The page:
Gold – Gold finishing touches are a classic, though the majority you’ll see in home decor is some kind of gold plate. We can probably all agree that actually gold for basics like light switches is going a bit too far.

“Definitely. If you have the money for huge chunks of solid gold, don’t spend it on light switches.”

A sensible rule for life.

The problem with gold fixtures is that they can look a little bit tacky. That seems strange given gold’s reputation as the best of the best. But if used too often, yellow gold can be overwhelmingly unattractive – even if it’s expensive. If you use it to cover absolutely everything – such as in that infamous lift photo – then it begins to look unpleasant.

One way to combat this is with brushed gold or some sort of texture. Gold always looks at its worst when it’s shiny and reflective, so that’s one option.

Rose Gold: Rose gold has become the metal of choice in recent years, bursting onto the scene and setting up home in thousands of residences across the land. If it’s decor-related, someone has made it rose gold. For example…


… You don’t just want makeup brushes as a display and decor piece, you want rose gold makeup brushes. Or perhaps…

Rose Gold iPhone 6

A rose gold cellphone cover to sit on your rose gold notebook? It’s been everywhere.

Does that mean you shouldn’t use it? Of course not. Just because something is on trend doesn’t mean it’s inherently problematic – and of course, the popularity means items should be relatively easy to source.

Silver: Silver has all the problems of chrome but without the high-shine finish. However, bear in mind that proper silver has antibacterial properties – so it might be worth keeping this in mind for kitchen fixtures.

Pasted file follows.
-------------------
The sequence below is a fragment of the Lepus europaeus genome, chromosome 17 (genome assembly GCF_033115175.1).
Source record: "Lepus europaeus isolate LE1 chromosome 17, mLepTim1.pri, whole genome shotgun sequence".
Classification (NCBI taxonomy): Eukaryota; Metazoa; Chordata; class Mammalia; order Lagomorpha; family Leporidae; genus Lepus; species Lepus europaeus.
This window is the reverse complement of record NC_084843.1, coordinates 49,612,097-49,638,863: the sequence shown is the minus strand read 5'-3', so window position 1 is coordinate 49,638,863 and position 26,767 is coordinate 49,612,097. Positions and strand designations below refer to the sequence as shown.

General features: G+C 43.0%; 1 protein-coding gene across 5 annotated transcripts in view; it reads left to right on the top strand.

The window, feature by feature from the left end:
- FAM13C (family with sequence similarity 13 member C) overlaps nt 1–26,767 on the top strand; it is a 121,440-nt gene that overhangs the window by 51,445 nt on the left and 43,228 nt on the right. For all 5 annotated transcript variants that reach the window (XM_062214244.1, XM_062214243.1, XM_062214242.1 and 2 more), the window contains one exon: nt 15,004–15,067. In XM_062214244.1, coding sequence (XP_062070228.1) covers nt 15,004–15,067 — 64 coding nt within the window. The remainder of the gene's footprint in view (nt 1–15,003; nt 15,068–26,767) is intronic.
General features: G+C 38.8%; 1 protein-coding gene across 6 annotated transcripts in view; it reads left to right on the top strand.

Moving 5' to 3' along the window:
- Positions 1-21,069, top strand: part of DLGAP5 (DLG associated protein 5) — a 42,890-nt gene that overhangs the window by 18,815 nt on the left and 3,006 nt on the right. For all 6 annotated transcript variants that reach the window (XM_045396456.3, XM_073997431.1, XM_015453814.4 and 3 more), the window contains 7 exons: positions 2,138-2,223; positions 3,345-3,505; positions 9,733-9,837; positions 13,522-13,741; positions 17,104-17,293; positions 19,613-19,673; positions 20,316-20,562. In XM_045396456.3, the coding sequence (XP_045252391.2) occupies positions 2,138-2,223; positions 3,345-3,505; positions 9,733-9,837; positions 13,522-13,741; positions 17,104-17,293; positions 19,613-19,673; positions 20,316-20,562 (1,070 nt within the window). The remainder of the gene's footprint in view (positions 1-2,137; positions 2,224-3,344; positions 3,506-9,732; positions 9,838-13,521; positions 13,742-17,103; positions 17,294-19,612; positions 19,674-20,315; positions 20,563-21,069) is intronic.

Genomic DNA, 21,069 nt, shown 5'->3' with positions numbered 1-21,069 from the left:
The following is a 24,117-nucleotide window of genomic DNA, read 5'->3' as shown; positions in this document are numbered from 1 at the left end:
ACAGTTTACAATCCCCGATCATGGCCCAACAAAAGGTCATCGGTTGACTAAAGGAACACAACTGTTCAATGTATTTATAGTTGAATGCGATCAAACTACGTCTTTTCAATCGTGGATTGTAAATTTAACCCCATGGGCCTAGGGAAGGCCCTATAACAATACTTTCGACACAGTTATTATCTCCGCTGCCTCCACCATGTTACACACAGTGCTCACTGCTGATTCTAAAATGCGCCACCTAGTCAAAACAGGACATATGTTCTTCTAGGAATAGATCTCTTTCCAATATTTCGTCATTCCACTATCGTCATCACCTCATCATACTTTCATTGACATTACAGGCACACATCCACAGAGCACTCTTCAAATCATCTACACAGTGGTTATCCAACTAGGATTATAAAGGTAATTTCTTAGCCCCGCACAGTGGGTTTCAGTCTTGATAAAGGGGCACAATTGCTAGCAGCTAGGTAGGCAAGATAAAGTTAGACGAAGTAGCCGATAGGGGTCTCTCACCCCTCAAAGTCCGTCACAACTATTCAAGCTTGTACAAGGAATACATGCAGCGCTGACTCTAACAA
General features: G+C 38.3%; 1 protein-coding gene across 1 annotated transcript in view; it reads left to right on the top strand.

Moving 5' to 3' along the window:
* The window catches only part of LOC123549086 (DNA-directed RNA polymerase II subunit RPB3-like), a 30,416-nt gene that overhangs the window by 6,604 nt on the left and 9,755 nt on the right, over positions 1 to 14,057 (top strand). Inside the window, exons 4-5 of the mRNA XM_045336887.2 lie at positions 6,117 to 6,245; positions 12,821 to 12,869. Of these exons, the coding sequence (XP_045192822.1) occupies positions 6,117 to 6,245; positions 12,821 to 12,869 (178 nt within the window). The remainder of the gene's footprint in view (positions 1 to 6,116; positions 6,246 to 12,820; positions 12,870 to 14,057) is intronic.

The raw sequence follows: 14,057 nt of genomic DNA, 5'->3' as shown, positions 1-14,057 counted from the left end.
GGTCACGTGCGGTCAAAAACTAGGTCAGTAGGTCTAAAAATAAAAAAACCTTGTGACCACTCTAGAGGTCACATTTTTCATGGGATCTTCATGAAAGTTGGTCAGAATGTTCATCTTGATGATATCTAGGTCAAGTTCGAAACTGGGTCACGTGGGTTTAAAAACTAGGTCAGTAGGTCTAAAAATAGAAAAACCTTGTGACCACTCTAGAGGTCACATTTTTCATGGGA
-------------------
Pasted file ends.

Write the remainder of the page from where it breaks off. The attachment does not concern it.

Copper: The claimant to the crown currently held by rose gold; copper is undoubtedly a beauty. It, too, has strong claims to be good for health, given that it’s a powerful antimicrobial. It also looks fantastic when used in decor.


“Hang on, that’s loads – how on earth do I choose?”

To an extent, you don’t have to choose between the metals. It might have once been considered passé to mix metals, but most style-conscious people now know it can be done to great effect.

Try and think about your existing colour choices in a room when you’re considering which metal is going to work for you. For example, copper works best with dark tones and rich colours that complement its own depths. Rose gold works well with sparse, light colours that don’t compete with its intricate tone.

In the kitchen, you’re probably going to be hard pushed to find fixtures and fittings that aren’t in some variety of silver colour. Keep this in mind when it comes to chooses the rest of your colour scheme, but also don’t be afraid to add touches from other metals. Copper, for example, contrasts beautifully with silver – though avoid rose gold as they can wash one another out.

“Wouldn’t it take a long time to make changes to small items like light switches, light pulls, even the photo frames I use?”

Yes, but then again, if you’re looking for a quick fix then a deep dive into the world of interior design probably isn’t for you. If you’re detail-oriented however, you’d be surprised how much of a difference these things can make.

The best way of planning these switches is to do it at the same time as you renovate a room, rather than trying to change everything en masse. It might mean you have a hotch-potch for awhile, with metal fittings in one room while the rest of the house is still labouring on with white plastic – but it’s a lot less time consuming to do things one by one.

“Does it really make that much of a difference?”

If you’re still a sceptic and are wondering if it’s worth the hassle and expense of banishing white plastic, then the best thing to do is try it. You can buy cheap versions of different metals and replace the plastic; if you like it, you can upgrade when you’re ready.

What you will see, over and over, is that any room that looks “complete” and well-done has been done by incorporating metals into the design. If that perfectly styled aesthetic is what you’re hoping to achieve, then give it a go and see the difference it can make.

Interior Decor